Charlotte’s Metro Division is one of the city’s smallest, but most densely packed. Besides Enderly Park, it includes neighborhoods such as Washington Heights, Biddleville-Smallwood, Glenwood and Wesley Heights.
For decades, housing covenants prevented blacks from owning homes in most parts of the city, so the Beatties Ford Road corridor became home to a thriving black middle class.
As covenants eased in the 1960s, many prosperous families moved out of the westside. The ratio of people who rented their homes in Metro increased in the 1970s and 80s, about the same time as center city neighborhoods began to struggle with illegal drugs and the crime that followed.
Ninety-five police officers patrol there – about the same as other police divisions – including a handful of detectives who focus on solving violent crimes. Monroe said the majority of the department’s drug and gang units are deployed in Metro.
The department has also shifted some of its latest technology to the Metro Division. Police department cameras look out onto the intersection of Beatties Ford Road and LaSalle Street, a high-traffic area. Automated license plate readers scan cars coming from uptown, looking for stolen or suspicious vehicles.
In 2010, a national crime report ranked part of the Metro Division 11th on a list of the United States’ 25 most crime-ridden areas. Police disputed the claim, but investigated 18 homicides in the division that year, a number Chief Monroe called alarming.
Police say they have made progress, bringing down total violent crime by 10 percent last year and seizing hundreds of guns.
“Ten percent down for violent crime in Metro is a significant hit,” said Capt. Mike Harris. “Everything kind of hinges on that number.”
And during a summer initiative, officers from the Metro, Freedom and North Tryon divisions targeted “the baddest of the bad,” Harris said. In 2014, officers in the division seized 217 guns.
“We made significant seizures in weapons,” he said. “We made significant seizures in narcotics and currency associated with narcotics.”
Most neighborhoods in the Metro Division have had to battle issues with drug sales and large transient populations at some point. The neighborhoods that have rebounded typically have a loud and strong nucleus of neighborhood leaders willing to push the city – and others in the community – for change.
“When I moved to Wesley Heights you couldn’t pay people to live there,” said Shirley Fulton, a retired judge who headed some of that community’s redevelopment efforts starting in the 1990s. “Crime was up, employment was down, houses were declining and you could drive by and see drug deals going down on the street corner.”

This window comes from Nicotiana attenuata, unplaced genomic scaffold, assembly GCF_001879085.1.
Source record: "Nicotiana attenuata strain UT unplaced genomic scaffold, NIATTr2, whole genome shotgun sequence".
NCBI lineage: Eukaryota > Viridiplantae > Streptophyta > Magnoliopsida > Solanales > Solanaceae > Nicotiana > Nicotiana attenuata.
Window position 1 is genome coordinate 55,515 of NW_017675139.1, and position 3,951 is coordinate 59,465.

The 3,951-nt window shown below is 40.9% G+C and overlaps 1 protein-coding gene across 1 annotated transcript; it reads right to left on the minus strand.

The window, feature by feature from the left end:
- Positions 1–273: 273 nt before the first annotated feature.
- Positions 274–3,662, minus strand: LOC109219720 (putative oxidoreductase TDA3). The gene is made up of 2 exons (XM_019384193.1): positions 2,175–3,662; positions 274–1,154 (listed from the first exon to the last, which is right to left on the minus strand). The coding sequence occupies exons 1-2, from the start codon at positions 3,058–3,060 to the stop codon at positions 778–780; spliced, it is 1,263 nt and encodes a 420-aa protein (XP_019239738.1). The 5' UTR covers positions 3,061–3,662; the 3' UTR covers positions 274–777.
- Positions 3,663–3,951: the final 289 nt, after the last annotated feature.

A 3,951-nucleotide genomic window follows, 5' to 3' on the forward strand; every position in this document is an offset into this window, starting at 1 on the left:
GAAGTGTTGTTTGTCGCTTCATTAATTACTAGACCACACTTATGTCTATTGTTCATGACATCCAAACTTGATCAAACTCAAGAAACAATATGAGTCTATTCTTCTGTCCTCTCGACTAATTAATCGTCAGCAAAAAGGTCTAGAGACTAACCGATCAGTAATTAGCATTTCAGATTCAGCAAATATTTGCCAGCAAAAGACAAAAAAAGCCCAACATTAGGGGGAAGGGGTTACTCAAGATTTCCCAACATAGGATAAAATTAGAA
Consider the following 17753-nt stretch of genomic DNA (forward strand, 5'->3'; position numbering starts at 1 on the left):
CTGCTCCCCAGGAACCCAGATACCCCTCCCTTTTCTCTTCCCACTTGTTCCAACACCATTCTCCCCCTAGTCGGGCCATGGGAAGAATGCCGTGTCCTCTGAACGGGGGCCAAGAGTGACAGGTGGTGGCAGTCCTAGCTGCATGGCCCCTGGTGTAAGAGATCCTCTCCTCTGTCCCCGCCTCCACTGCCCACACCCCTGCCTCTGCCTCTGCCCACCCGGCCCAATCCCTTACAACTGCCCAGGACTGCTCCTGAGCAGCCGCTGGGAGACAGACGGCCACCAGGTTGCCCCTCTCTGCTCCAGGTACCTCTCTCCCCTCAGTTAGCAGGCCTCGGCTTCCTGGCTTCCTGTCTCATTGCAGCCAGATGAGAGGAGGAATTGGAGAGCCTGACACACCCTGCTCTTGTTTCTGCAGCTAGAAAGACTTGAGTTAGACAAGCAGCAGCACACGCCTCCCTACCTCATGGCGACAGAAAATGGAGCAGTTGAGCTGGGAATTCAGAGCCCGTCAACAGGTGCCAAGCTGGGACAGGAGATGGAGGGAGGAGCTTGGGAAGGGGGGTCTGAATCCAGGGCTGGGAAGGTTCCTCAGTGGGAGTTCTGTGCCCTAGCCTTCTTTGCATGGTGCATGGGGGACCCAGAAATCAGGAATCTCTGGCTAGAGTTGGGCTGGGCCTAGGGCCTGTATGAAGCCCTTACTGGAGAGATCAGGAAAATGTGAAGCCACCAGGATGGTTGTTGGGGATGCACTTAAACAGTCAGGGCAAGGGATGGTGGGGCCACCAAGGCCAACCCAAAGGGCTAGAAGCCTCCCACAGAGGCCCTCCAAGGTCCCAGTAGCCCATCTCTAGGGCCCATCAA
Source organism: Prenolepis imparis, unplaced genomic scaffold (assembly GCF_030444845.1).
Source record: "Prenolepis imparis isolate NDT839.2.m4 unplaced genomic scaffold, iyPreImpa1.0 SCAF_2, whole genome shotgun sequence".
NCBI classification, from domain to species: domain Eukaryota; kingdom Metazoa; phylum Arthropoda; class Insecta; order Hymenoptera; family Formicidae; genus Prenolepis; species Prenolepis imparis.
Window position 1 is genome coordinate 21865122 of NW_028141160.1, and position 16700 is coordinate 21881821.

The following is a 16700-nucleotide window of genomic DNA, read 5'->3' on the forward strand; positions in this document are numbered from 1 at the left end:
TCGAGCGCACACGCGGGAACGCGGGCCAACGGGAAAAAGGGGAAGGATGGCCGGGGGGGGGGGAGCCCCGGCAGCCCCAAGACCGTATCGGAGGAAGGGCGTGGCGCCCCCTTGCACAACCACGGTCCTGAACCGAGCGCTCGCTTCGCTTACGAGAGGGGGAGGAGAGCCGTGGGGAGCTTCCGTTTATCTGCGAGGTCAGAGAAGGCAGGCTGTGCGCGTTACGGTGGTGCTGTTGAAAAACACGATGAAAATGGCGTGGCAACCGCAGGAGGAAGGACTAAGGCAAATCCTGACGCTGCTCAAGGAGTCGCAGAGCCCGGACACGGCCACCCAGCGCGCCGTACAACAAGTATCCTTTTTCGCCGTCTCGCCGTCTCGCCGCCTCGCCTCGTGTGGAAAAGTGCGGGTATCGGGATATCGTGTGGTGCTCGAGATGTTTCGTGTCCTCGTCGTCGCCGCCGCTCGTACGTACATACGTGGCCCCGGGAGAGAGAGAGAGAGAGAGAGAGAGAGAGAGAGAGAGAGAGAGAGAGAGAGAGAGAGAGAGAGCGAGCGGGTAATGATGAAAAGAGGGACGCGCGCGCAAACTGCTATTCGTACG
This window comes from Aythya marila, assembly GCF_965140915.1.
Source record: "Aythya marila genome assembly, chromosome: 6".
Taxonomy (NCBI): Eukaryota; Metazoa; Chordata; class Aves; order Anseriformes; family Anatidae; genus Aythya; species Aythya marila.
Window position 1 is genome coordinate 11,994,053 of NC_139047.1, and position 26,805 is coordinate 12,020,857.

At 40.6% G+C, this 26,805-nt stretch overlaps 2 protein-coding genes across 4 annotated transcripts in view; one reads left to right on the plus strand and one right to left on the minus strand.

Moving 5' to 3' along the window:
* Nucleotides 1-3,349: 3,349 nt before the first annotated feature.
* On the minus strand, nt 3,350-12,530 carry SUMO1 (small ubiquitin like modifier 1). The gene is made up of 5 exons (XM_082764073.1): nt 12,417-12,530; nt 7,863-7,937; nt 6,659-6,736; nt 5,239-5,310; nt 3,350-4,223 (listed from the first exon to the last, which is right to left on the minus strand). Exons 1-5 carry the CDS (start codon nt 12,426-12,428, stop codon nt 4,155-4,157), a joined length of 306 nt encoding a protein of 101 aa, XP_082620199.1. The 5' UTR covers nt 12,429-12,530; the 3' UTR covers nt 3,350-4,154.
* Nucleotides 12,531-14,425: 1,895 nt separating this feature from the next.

The Wesley Heights Community Organization formed a nonprofit to buy and renovate old houses, then sold them to families willing to live in Wesley Heights for several years, Fulton said. And they lobbied the city to transform an old rail bed – where people once dumped appliances – into the Irwin Creek greenway.
In Washington Heights, near Johnson C. Smith University, Mattie Marshall said she and other members of the neighborhood association pestered the city and police to remove nuisances like boarded-up houses and an apartment complex with long-standing crime problems.
She says she also rallied neighbors frustrated with crime, telling them: “You don’t have to move to live in a better neighborhood.”
To bring down homicides and other crimes, city planners say the community needs more involvement of residents and business owners.
“We’ve got the bones,” said John Howard, with the Charlotte-Mecklenburg Planning Department. “We’ve got the infrastructure. It’s just: Will someone come and invest? And when?”
Derrick Johnson, the owner of the One Way Smokehouse, said friends tried to dissuade him from relocating his restaurant from uptown to the intersection of Beatties Ford Road and LaSalle Street.
He said he’s only had one issue – a broken window shortly after he opened. He had more problems uptown.
“The stigma is worse than the reality,” he said. “This is an environment where we can do business. We as a neighborhood have to be honest about what’s going on here. We have to clean up our own space. ... That’s what people who live and work here have to do.”